One of the most enjoyable aspects of gardening is designing and planting out a new or long-ignored area of your garden. With the existence of so many garden styles, including cottage gardens, formal gardens and productive gardens, the possibilities are endless. An increasingly popular option is to create a garden that not only looks stunning, but also provides important habitat for local wildlife.
Gardens for wildlife are gardens that replicate the natural habitat of local wildlife, such as birds, frogs, lizards and beneficial insects, by providing them with shelter, food, water or nesting sites. A great feature of wildlife gardens is that it isn’t necessary to own a large property containing native bushland. Even the smallest of suburban gardens containing only a courtyard can provide some habitat for local animals.
Wildlife garden can be fun to create and very rewarding once the animals begin to use your garden. But why go to all that effort, when you could instead plant some showy camellias or fragrant roses? Firstly, wildlife gardens are recognised globally as important for wildlife conservation. With increased urbanisation throughout Australia, our wildlife is rapidly losing critical habitat and many animals are now experiencing dramatic declines in abundance. Creating a wildlife garden can help reverse this trend. Each wildlife garden will add to an increasing network of suitable habitat for our native animals in our cities. Secondly, gardens that attract wildlife typically use native Australian plant species which are adapted to our harsh, dry climate. Converting your garden from one dominated by non-native species to a native garden will require less watering and reduce the need to constantly buy plants to replace dying ones. Gardens for wildlife therefore save money in the long-term. Lastly, and most importantly for many people, research has shown that living close to nature can improve human well-being. Wildlife gardens can therefore have important social benefits for people of all ages.
So how do we create a garden that is enticing enough for local wildlife to use? Luckily, many urban ecologists have asked similar questions and we now have a very good idea about how animals use gardens as habitat and what aspects of gardens determine which species may visit. There are many simple ways in which you can attract wildlife to your garden, with some benefiting all visiting wildlife, while others attract specific groups of animals (e.g. why not try attracting native bees to your garden?).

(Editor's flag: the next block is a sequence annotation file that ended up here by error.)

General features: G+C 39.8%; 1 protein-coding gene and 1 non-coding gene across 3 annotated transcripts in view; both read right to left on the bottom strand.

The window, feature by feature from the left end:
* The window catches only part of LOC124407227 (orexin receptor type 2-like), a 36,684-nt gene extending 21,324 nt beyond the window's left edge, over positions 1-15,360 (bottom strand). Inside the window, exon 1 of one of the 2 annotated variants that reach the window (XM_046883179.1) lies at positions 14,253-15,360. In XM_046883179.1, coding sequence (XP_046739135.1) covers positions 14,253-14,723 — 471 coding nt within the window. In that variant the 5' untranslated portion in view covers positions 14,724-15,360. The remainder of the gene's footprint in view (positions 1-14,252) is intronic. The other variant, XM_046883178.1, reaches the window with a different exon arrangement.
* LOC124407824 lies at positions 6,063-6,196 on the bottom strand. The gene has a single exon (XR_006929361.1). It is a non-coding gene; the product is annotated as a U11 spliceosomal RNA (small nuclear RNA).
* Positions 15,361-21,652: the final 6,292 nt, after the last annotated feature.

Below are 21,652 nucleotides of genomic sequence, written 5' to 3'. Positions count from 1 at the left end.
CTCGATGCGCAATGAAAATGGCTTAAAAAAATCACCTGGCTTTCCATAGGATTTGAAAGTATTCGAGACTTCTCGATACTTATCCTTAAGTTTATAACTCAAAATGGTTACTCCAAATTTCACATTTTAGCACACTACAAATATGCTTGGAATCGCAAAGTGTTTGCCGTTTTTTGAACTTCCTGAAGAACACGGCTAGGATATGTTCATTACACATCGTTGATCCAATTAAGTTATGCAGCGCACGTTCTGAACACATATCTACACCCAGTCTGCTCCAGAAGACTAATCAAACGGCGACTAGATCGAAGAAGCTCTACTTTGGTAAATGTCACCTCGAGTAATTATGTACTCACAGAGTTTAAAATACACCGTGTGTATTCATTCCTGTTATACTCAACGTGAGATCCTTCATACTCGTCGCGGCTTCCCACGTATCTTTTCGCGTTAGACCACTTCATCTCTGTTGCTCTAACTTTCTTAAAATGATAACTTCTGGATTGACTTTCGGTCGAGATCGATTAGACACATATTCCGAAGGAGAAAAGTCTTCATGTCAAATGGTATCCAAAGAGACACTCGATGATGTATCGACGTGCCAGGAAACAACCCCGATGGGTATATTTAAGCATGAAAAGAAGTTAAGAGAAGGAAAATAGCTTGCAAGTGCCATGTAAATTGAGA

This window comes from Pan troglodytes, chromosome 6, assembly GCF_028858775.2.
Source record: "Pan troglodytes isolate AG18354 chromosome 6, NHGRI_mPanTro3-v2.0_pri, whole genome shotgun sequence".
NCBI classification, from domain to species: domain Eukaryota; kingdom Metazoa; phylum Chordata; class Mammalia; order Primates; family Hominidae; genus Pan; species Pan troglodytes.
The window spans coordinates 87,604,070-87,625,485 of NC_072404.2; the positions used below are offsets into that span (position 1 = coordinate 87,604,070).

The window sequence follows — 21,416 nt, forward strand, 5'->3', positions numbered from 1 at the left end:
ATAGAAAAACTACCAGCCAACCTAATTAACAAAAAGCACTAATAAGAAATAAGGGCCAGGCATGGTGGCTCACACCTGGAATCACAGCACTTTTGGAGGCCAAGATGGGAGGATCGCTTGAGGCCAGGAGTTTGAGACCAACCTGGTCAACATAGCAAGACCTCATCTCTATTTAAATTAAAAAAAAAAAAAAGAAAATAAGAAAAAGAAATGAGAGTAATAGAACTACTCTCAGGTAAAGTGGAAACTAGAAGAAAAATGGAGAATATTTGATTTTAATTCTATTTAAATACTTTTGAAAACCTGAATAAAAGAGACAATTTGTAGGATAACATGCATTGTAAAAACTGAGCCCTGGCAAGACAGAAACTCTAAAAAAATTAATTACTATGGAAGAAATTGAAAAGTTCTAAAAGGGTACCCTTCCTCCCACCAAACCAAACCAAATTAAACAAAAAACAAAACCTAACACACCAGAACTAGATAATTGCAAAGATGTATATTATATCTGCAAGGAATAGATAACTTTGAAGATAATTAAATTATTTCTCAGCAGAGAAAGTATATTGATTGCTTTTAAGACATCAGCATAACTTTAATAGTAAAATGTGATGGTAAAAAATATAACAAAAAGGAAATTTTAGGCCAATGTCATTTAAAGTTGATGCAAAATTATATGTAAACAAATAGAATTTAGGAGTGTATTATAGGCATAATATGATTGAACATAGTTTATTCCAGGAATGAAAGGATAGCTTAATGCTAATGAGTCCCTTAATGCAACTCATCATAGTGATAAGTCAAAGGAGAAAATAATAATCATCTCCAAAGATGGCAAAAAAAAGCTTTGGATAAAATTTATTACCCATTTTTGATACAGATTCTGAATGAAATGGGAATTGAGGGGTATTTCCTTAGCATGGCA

Probably, the most important element of design is to create a complex vegetation structure, which provides better habitat for a wider range of wildlife. This consists of leaf litter covering the ground, an understory of ground covers and grasses/sedges, a midstorey of shrubs and a canopy of trees. Although a garden may be full of Australian native plants, it may still be relatively poor wildlife habitat if it just consists of, for example, lots of kangaroo paws surrounding a lonely grass tree.
Adding a diversity of nectar-producing plants may attract the local honeyeaters, bats and pollinating insects such as butterflies and native bees. Native plant species produce more nectar than exotic species. For example, Banksia and Grevillea flowers produce up to nine times more nectar than exotic Hibiscus and Camellia flowers and are therefore preferred as a food source by nectar-feeding animals.
A bird bath is a simple addition to any wildlife garden. Australia is a dry continent subject to extended droughts and supplementary water provision using bird baths and other water sources, such as ponds, can be very much appreciated by local birds.
Why not try installing a nest box in that big tree in your backyard? Nestboxes may attract hollow-nesting species such as possums, bats and many bird species (e.g. parrots). Only older trees (greater than 100 years old) generally form hollows, but these trees are often removed for reasons of public safety. Natural hollows are therefore relatively uncommon in urban areas.
There are many more ways in which you can create a garden that not only looks great, but provides a helping hand to local wildlife. For example, Natureworks Garden Care provides assessments of gardens as wildlife habitat and in-depth recommendations on how to improve your garden. So, next time you find yourself with the enviable task of wondering what to do with that overgrown corner of your garden, why not consider creating a haven for your local furry, feathered and scaly friends?